Guided hunting and fishing trips are retail recreational services and therefore classified as retail sales. Persons providing guided hunting and fishing trips are required to collect and remit sales tax on their charges for this service. It doesn't matter whether the hunting or fishing guide provides the necessary equipment or gear to the customer, or the customer uses his or her own equipment and gear. (See our online article titled Recreational Services at a Glance.)
Hunting and fishing guides must be registered with the Washington State Department of Revenue. In addition, income from providing guided hunting and fishing services is subject to business and occupation (B&O) tax under the retailing classification, though this B&O tax liability may be eliminated or reduced by the small business tax credit (See WAC 458-20-104). To register, complete a Business License Application.
What sales tax rate to collect
The sales tax rate to collect is based on the place where the guide services begin in this state.
For example, if you and your customer begin the fishing trip at a boat ramp on the Skookumchuck river in unincorporated Thurston County, and from there you travel by boat to other locations on the river to begin and continue fishing, you would collect the sales tax rate applicable for the boat ramp, which is the rate for unincorporated Thurston County (location code 3400). The fact that the fishing may occur in other taxing jurisdictions (locations) is immaterial.
- Likewise, if a hunting guide and customer began a hunting trip at a trailhead in Kittitas County, and from there pack by horse to set up a hunting camp in Chelan County, the hunting guide would collect the sales tax rate applicable for the trailhead location at which the hunting trip began, which is the rate for unincorporated Kittitas County (location code 1900). The fact that the actual hunting may occur either entirely in Chelan County, or partly within Chelan County and Kittitas County, is immaterial.
For a complete list of location codes and tax rates, see our Local Sales and Use Tax Rates and Changes flyer.
One non-itemized charge or separately itemized charges – For sales tax purposes, when a guided hunting or fishing trip is sold in a package deal that just includes prepared meals, and/or lodging accommodations, it doesn't matter whether the deal is for one non-itemized price or if the charges for the prepared meals and the lodging are separately stated. Sales tax applies on the total of the charges. The seller is also subject to retailing B&O tax on the gross income.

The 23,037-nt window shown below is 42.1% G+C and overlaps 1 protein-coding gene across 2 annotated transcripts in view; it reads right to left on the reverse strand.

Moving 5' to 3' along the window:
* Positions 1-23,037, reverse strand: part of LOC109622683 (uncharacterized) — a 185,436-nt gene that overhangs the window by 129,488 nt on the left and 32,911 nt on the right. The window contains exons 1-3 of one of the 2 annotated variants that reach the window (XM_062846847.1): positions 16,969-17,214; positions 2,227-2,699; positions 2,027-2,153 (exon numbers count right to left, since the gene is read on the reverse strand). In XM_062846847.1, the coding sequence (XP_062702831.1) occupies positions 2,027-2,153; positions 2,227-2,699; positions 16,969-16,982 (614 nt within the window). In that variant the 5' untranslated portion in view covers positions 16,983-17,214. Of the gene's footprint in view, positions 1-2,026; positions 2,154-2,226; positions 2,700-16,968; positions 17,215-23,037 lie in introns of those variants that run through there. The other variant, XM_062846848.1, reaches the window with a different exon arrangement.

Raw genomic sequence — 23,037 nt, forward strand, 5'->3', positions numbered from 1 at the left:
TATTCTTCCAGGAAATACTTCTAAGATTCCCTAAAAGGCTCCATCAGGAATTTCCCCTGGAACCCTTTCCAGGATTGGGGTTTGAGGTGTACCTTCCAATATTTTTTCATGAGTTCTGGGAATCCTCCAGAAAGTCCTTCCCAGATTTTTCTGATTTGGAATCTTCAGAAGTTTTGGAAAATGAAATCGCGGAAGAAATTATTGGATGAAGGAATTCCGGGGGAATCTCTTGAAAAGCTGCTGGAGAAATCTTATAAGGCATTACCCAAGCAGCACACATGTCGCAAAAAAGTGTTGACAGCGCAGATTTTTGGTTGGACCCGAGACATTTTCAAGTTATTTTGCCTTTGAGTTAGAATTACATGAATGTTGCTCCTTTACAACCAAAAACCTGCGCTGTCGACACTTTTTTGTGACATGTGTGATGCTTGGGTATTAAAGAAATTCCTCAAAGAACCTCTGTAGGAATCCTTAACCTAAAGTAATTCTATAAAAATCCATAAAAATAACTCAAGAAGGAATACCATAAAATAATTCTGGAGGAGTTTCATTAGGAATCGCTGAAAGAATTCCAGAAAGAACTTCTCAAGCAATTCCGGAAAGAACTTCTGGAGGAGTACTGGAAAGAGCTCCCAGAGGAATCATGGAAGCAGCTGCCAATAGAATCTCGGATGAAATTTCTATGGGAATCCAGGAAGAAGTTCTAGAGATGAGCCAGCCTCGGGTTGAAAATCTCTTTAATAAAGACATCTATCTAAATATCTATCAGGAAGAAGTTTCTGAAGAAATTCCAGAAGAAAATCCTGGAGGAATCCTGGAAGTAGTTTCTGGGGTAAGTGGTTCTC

Example 1: Jerry’s Fishing Excursions offers a package deal that includes two days of guided fishing, overnight lodging accommodations, and two prepared meals per day for one non-itemized charge of $500.
In this case, Jerry’s must collect sales tax on the $500 charge and would owe B&O tax on the same amount under the retailing classification.
Example 2: Assume the same facts, except that the charges are separately itemized for the purchaser.
In this case, sales tax would be due on all of the itemized charges since each of these charges are individually subject to sales tax.
The separate charge for lodging would also be subject to any local lodging tax/fees that may be applicable to that location. See the Lodging Industry Guide for additional information or contact the Department.
However, if there are separately itemized charges for distinct products or services that are not subject to sales tax, then sales tax does not apply to the itemized charges for those nontaxable products or services.
Sales tax is due on all equipment used in providing your guide services
Persons providing guided hunting and fishing services must pay sales tax on all equipment, gear, and supplies used in providing such services. You may not use a reseller permit to make these purchases without paying sales tax. If you have not paid Washington state sales tax on your equipment, gear, or supply purchases, you are responsible for remitting sales or use tax directly to the Department on those items.